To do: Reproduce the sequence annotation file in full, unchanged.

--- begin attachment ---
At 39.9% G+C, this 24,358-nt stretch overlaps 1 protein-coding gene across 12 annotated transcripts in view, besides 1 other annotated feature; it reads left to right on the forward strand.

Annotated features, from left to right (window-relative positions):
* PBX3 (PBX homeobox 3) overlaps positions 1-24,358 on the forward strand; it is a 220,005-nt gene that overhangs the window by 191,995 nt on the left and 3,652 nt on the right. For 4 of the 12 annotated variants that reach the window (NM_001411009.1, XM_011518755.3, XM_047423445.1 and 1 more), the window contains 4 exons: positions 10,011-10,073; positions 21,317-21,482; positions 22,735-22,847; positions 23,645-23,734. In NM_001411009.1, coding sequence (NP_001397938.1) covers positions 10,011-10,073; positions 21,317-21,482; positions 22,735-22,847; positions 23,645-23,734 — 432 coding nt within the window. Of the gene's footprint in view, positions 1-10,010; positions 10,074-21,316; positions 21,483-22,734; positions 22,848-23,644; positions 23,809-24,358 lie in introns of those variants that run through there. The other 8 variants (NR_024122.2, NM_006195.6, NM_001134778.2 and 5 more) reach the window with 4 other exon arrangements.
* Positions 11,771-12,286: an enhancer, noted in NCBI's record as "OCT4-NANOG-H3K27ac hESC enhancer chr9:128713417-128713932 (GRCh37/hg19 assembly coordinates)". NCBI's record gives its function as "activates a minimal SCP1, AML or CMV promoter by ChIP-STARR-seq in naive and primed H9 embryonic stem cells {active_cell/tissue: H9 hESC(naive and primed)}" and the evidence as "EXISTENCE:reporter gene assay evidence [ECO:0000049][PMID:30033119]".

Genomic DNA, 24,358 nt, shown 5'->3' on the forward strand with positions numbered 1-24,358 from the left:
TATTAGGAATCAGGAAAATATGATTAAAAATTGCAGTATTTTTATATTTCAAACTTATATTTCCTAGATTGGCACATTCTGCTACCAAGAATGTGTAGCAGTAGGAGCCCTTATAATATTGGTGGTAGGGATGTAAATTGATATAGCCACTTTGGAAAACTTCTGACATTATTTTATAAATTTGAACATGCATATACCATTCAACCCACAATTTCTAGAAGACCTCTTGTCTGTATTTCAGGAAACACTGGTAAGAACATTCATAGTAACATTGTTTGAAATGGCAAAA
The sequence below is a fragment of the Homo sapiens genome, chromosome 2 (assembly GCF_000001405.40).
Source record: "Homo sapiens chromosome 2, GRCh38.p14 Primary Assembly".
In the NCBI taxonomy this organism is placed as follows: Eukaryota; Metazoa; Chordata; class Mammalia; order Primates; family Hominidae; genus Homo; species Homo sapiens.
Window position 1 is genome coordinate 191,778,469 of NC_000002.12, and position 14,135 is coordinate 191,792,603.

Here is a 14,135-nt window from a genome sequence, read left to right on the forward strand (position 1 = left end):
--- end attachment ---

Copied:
At 39.9% G+C, this 24,358-nt stretch overlaps 1 protein-coding gene across 12 annotated transcripts in view, besides 1 other annotated feature; it reads left to right on the forward strand.

Annotated features, from left to right (window-relative positions):
* PBX3 (PBX homeobox 3) overlaps positions 1-24,358 on the forward strand; it is a 220,005-nt gene that overhangs the window by 191,995 nt on the left and 3,652 nt on the right. For 4 of the 12 annotated variants that reach the window (NM_001411009.1, XM_011518755.3, XM_047423445.1 and 1 more), the window contains 4 exons: positions 10,011-10,073; positions 21,317-21,482; positions 22,735-22,847; positions 23,645-23,734. In NM_001411009.1, coding sequence (NP_001397938.1) covers positions 10,011-10,073; positions 21,317-21,482; positions 22,735-22,847; positions 23,645-23,734 — 432 coding nt within the window. Of the gene's footprint in view, positions 1-10,010; positions 10,074-21,316; positions 21,483-22,734; positions 22,848-23,644; positions 23,809-24,358 lie in introns of those variants that run through there. The other 8 variants (NR_024122.2, NM_006195.6, NM_001134778.2 and 5 more) reach the window with 4 other exon arrangements.
* Positions 11,771-12,286: an enhancer, noted in NCBI's record as "OCT4-NANOG-H3K27ac hESC enhancer chr9:128713417-128713932 (GRCh37/hg19 assembly coordinates)". NCBI's record gives its function as "activates a minimal SCP1, AML or CMV promoter by ChIP-STARR-seq in naive and primed H9 embryonic stem cells {active_cell/tissue: H9 hESC(naive and primed)}" and the evidence as "EXISTENCE:reporter gene assay evidence [ECO:0000049][PMID:30033119]".

Genomic DNA, 24,358 nt, shown 5'->3' on the forward strand with positions numbered 1-24,358 from the left:
TATTAGGAATCAGGAAAATATGATTAAAAATTGCAGTATTTTTATATTTCAAACTTATATTTCCTAGATTGGCACATTCTGCTACCAAGAATGTGTAGCAGTAGGAGCCCTTATAATATTGGTGGTAGGGATGTAAATTGATATAGCCACTTTGGAAAACTTCTGACATTATTTTATAAATTTGAACATGCATATACCATTCAACCCACAATTTCTAGAAGACCTCTTGTCTGTATTTCAGGAAACACTGGTAAGAACATTCATAGTAACATTGTTTGAAATGGCAAAA
The sequence below is a fragment of the Homo sapiens genome, chromosome 2 (assembly GCF_000001405.40).
Source record: "Homo sapiens chromosome 2, GRCh38.p14 Primary Assembly".
In the NCBI taxonomy this organism is placed as follows: Eukaryota; Metazoa; Chordata; class Mammalia; order Primates; family Hominidae; genus Homo; species Homo sapiens.
Window position 1 is genome coordinate 191,778,469 of NC_000002.12, and position 14,135 is coordinate 191,792,603.

Here is a 14,135-nt window from a genome sequence, read left to right on the forward strand (position 1 = left end):